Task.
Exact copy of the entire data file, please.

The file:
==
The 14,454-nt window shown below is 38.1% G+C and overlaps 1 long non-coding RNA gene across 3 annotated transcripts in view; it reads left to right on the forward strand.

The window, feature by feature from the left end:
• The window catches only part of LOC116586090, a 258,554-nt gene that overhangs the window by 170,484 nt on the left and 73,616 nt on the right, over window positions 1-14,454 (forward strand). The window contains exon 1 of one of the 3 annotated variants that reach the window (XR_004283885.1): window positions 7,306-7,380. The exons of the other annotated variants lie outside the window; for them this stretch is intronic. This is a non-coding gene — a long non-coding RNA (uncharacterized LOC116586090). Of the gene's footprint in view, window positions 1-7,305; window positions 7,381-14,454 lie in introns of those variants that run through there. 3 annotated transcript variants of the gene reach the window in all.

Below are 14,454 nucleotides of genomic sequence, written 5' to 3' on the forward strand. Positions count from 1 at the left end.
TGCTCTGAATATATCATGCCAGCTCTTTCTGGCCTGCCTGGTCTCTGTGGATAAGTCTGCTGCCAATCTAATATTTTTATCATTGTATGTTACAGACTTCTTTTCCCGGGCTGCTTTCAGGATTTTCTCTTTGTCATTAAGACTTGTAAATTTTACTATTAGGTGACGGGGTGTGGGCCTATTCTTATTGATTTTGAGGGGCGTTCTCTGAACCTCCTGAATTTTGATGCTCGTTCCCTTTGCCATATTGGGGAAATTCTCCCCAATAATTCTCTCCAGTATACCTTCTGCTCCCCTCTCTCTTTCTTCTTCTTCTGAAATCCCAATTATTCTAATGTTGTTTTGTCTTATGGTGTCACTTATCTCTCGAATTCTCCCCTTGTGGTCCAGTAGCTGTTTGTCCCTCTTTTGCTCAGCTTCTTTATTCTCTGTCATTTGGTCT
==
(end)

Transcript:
The 14,454-nt window shown below is 38.1% G+C and overlaps 1 long non-coding RNA gene across 3 annotated transcripts in view; it reads left to right on the forward strand.

The window, feature by feature from the left end:
• The window catches only part of LOC116586090, a 258,554-nt gene that overhangs the window by 170,484 nt on the left and 73,616 nt on the right, over window positions 1-14,454 (forward strand). The window contains exon 1 of one of the 3 annotated variants that reach the window (XR_004283885.1): window positions 7,306-7,380. The exons of the other annotated variants lie outside the window; for them this stretch is intronic. This is a non-coding gene — a long non-coding RNA (uncharacterized LOC116586090). Of the gene's footprint in view, window positions 1-7,305; window positions 7,381-14,454 lie in introns of those variants that run through there. 3 annotated transcript variants of the gene reach the window in all.

Below are 14,454 nucleotides of genomic sequence, written 5' to 3' on the forward strand. Positions count from 1 at the left end.
TGCTCTGAATATATCATGCCAGCTCTTTCTGGCCTGCCTGGTCTCTGTGGATAAGTCTGCTGCCAATCTAATATTTTTATCATTGTATGTTACAGACTTCTTTTCCCGGGCTGCTTTCAGGATTTTCTCTTTGTCATTAAGACTTGTAAATTTTACTATTAGGTGACGGGGTGTGGGCCTATTCTTATTGATTTTGAGGGGCGTTCTCTGAACCTCCTGAATTTTGATGCTCGTTCCCTTTGCCATATTGGGGAAATTCTCCCCAATAATTCTCTCCAGTATACCTTCTGCTCCCCTCTCTCTTTCTTCTTCTTCTGAAATCCCAATTATTCTAATGTTGTTTTGTCTTATGGTGTCACTTATCTCTCGAATTCTCCCCTTGTGGTCCAGTAGCTGTTTGTCCCTCTTTTGCTCAGCTTCTTTATTCTCTGTCATTTGGTCT